Appearing across the walls of the capital, Dreph’s portraits celebrate the humanity, beauty and strength of black British women.
You may already be familiar with the work of Neequaye ‘Dreph’ Dsane. The British Ghanaian street artist has been painting bright, colourful murals across the world’s walls for several years now – with his work appearing in Asia, Africa, the UAE, America and all throughout Europe. Vast and vibrant, they often pay tribute to the “living unsung heroes and heroines” of the global black community.
For his latest project, You Are Enough, Dreph has returned home to the streets of London – and this time, the focus is on the black British women. Sprawled across the walls of the capital, these giant, colourful creations celebrate “friends who are doing amazing things for their communities and society at large.” This includes charity workers (Linett Kamala), psychotherapists (Leyla Hussein), and survivors of sexual assault (Holly Diana May Oluwo). “This project is primarily about empowerment, particularly female empowerment and presenting an alternative narrative,” Dreph explains. “If in some small way some members of the general public feel inspired, enlightened, challenged, angered, or threatened… what more can an artist ask for?” We caught up with him to find out more.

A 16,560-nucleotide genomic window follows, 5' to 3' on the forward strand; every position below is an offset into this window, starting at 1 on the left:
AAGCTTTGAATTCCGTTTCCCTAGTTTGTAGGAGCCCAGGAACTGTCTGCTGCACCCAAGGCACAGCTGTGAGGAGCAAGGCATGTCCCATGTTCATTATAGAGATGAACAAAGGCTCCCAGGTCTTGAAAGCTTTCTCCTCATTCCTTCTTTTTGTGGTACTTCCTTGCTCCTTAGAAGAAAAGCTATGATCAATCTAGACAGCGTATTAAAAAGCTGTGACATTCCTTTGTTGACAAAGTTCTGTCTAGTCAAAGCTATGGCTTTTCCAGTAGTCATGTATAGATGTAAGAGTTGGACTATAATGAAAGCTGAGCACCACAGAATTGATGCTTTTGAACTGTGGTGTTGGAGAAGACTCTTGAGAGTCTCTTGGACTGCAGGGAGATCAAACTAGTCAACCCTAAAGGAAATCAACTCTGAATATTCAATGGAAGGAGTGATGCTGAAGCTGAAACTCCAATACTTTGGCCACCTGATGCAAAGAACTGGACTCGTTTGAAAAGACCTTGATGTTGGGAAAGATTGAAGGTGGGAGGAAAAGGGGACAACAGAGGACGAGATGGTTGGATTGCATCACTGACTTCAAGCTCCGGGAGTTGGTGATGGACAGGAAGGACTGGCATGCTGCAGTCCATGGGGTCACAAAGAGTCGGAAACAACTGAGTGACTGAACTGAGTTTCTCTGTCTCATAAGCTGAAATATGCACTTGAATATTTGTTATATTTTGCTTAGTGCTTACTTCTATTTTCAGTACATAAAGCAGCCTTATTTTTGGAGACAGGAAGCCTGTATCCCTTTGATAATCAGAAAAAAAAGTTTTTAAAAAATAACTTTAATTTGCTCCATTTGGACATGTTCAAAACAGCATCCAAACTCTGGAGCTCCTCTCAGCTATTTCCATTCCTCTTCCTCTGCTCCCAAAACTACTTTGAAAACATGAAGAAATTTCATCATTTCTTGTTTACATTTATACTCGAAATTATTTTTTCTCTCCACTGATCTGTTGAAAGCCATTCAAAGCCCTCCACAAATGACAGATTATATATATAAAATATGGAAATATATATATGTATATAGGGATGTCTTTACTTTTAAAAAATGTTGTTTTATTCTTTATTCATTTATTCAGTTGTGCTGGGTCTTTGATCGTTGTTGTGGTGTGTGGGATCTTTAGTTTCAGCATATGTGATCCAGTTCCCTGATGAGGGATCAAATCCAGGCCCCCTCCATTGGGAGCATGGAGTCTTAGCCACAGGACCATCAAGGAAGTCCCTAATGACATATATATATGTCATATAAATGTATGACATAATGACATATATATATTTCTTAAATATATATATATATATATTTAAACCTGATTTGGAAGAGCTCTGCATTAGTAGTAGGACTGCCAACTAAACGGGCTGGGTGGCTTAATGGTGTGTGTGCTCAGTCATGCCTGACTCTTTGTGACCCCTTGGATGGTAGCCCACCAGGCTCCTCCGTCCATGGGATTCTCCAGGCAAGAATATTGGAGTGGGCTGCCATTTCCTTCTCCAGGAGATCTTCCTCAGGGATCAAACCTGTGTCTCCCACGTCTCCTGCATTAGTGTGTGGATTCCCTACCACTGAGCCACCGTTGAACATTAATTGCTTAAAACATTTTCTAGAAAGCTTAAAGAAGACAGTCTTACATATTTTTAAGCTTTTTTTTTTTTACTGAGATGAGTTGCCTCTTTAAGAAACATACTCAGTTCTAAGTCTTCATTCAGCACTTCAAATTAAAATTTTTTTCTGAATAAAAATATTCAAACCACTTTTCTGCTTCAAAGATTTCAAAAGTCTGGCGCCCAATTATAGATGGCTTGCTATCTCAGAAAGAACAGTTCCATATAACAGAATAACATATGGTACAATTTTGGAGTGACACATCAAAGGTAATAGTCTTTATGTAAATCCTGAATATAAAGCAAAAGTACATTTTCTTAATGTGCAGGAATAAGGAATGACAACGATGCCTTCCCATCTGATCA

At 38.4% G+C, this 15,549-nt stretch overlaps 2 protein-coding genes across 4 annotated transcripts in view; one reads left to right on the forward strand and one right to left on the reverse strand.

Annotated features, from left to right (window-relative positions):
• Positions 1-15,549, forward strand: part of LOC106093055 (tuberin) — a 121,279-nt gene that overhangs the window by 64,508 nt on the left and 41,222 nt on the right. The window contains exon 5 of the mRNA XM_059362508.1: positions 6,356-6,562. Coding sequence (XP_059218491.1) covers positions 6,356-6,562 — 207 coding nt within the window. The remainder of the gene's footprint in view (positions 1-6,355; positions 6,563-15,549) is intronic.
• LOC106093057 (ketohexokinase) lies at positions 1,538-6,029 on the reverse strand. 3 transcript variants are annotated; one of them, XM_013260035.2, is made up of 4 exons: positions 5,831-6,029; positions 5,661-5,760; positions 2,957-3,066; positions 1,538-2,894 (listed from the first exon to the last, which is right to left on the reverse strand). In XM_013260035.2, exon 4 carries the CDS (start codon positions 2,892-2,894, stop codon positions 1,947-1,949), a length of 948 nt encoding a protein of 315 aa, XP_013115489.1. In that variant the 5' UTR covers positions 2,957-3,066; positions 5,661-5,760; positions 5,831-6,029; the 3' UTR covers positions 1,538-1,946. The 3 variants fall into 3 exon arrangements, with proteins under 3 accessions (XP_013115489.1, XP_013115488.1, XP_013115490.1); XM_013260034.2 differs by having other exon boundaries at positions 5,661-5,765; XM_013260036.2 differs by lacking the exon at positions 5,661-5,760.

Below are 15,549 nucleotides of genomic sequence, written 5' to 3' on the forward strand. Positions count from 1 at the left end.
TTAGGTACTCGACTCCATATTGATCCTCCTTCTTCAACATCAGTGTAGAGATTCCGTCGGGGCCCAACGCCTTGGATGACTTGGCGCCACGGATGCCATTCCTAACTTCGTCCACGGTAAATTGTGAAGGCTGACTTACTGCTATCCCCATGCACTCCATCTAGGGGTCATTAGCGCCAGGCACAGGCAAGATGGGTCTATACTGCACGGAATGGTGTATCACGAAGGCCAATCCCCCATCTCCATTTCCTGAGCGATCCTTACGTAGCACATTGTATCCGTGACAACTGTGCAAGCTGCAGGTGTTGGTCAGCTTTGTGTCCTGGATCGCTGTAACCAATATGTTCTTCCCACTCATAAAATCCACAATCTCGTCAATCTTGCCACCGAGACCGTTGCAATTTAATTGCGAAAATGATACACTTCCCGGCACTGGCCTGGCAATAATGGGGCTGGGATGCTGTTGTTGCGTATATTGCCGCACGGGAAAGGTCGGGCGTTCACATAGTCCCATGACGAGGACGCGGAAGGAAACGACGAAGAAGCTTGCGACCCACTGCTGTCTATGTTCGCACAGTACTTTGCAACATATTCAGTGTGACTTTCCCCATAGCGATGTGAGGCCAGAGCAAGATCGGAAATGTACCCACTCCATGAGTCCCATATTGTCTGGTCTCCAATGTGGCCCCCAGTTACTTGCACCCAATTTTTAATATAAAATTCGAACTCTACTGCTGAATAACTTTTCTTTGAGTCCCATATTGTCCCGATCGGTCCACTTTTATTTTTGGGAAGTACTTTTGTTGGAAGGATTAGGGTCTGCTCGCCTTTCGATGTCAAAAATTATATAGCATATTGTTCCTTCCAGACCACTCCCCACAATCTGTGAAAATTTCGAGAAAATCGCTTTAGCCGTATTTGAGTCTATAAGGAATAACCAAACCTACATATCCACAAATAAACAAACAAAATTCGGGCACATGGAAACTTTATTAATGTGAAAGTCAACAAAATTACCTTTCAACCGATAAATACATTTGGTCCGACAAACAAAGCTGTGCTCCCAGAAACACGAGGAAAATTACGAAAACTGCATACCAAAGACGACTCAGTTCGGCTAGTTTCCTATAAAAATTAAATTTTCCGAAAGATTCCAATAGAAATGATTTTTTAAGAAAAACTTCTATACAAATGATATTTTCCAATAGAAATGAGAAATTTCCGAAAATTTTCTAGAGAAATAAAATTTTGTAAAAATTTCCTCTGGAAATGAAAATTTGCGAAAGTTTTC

How did you start painting?
I started painting in 1985 after first reading the book Subway Art, which documented the work of graffiti writers who illegally painted New York City subway trains. I was active on the graffiti scene for over three decades. A couple of years ago I started to make oil paintings, focusing on portraiture. In the last year, I have fused these two approaches to arrive at where I am today.